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July 31, 2015

Film + EntertainmentReview | by Francesco Cerniglia


In Iris and Carl Apfel’s Manhattan apartment, the Christmas decorations stay up for two-thirds of the year. Mechanical toy trains, coloured lights and troops of Nutcracker soldiers adorn the space, whilst a stuffed Kermit the frog lies draped over a life-sized stone ostrich in a corner of a room with a space in its belly for a make-shift bar. At 93-years-old, Iris Apfel doesn’t do things by halves. The subject of the late Albert Maysles’ final documentary is a self-proclaimed ‘geriatric starlet’, quashing stereotypical ideals of fashion, beauty and aging.

Raised in Queens, New York, to modest middle-class parents, Iris Apfel’s story has that rare balance of being wonderfully ordinary and entirely unique. Throughout IRIS, Maysles captures the warmth and affection that surrounds his leading lady simply by observing her everyday life, from her tender exchanges with 101-year-old husband Carl to the students who follow her entranced as she leads them on shopping trips around New York as part of her guest lecture series.

Now a widely recognized fashion face, known for her looking-glass sized spectacles and culturally eclectic dress sense (during the film, we see Apfel showcase outfits including a traditional Chinese Shaman’s cloak and Catholic Priest’s vestments); Apfel is now on her third or fourth career, having originally studied Art History before founding the company Old World Weavers, an interior design firm that counted 9 different US Presidents as clients. Playing down these early achievements, Iris insists: “everything I ever did I never expected to do. It just kind of happened.”

The film captures the curated chaos of Apfel’s aesthetic, inviting the audience to explore her famous collections of clothing, accessories, fabrics and interiors shown piled high into Long Island storage lofts and seamlessly presented at sold out exhibitions at the Met. Whilst it is Iris’ ‘rare bird’ appearance that has made her the muse of the likes of Bill Cunningham and Bruce Weber, there is some methodology behind how she dresses. “I like to improvise – it’s like Jazz”, she says to camera, stacking another chunky bangle onto a delicate wrist and layering another impressive necklace. “People often ask me about my rules, but the truth is I’m always breaking them”.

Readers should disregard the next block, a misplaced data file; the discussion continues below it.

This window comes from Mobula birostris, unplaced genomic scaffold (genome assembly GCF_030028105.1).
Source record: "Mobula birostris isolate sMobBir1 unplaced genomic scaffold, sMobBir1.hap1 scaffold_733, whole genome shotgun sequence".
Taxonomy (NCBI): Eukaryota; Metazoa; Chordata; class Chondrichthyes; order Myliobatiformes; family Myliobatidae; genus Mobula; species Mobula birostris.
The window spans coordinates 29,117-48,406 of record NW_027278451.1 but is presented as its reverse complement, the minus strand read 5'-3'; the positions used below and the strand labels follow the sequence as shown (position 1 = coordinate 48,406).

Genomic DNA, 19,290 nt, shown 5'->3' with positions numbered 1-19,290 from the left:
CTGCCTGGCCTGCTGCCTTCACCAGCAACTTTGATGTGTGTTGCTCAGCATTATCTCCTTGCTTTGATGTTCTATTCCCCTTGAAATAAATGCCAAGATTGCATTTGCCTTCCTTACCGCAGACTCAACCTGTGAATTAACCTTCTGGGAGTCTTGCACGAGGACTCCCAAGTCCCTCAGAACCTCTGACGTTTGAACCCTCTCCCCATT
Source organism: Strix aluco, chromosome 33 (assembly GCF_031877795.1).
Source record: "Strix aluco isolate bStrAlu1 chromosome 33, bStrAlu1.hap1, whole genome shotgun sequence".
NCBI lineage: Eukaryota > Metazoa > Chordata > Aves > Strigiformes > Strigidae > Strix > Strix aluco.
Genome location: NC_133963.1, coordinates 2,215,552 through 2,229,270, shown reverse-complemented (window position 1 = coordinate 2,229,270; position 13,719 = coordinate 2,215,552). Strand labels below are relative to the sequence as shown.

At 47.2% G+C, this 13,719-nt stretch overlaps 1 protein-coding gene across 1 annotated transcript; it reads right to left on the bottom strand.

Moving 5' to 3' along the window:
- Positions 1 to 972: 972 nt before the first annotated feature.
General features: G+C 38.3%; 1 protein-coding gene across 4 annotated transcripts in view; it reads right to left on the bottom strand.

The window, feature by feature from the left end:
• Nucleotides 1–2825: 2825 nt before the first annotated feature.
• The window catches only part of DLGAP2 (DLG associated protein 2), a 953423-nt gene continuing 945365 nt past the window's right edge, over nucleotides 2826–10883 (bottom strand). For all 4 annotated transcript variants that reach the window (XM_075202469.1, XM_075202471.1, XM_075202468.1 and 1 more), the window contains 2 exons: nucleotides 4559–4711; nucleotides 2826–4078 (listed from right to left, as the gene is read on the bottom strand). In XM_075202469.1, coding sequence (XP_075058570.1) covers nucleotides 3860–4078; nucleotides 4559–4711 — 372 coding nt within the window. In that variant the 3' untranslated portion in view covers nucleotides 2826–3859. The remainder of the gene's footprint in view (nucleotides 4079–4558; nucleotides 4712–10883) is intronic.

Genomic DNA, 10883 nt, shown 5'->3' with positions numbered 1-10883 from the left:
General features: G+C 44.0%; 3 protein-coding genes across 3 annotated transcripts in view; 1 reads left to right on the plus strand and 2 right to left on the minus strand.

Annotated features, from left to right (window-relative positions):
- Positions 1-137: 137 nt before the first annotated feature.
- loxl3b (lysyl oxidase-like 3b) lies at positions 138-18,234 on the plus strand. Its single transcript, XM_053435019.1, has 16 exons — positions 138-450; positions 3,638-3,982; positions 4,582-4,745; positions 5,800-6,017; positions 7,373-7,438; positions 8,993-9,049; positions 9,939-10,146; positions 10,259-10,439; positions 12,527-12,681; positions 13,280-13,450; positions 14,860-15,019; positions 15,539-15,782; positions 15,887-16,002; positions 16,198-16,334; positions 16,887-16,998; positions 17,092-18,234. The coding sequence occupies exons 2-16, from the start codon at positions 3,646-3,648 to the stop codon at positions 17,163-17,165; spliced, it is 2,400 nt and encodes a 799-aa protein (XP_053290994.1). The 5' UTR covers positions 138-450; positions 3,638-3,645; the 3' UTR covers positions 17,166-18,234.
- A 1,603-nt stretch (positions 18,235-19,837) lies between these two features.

Apfel’s innovative approach to style has won her a cross-section of admirers from fashion’s elite, something that Maysles shows through interview spots with the designer Dries Van Noten and J-Crew’s Jenna Lyons, as well as candid shots taken from just over Apfel’s shoulder as she attends functions and events.

In one scene we see Iris meet an uncharacteristically star-struck Kanye West, who beams as she tells him she’s a big fan. It’s this absolute lack of pretension that has gained the ever-colourful Apfel legendary status amongst a New York fashion scene dominated by those slickly dressed in black.

Whilst Iris’ style status has been the subject of magazine covers the world over, Maysles introduces us to a lesser-known facet of her life: her long-standing marriage to Carl Apfel.

The couple are a visible testament to the theory that devoted spouses begin to resemble one another, as Carl speaks to the camera in vintage horn-rimmed glasses and an elaborate red and gold studded baseball cap. After 67 years of marriage, the couple still appear completely enamoured with each other, Carl calling Iris her ‘Pussycat’ and Iris calling him her ‘Sweet Child’.

The pair are shot teasing each other in their apartment and bickering softly over yoghurt. By capturing these intimate scenes, Maysles takes IRIS beyond the traditional boundaries of fashion documentary, which seems only fitting for such a groundbreaking lead.

Iris is released in selected UK cinemas on July 31st

Martha Ling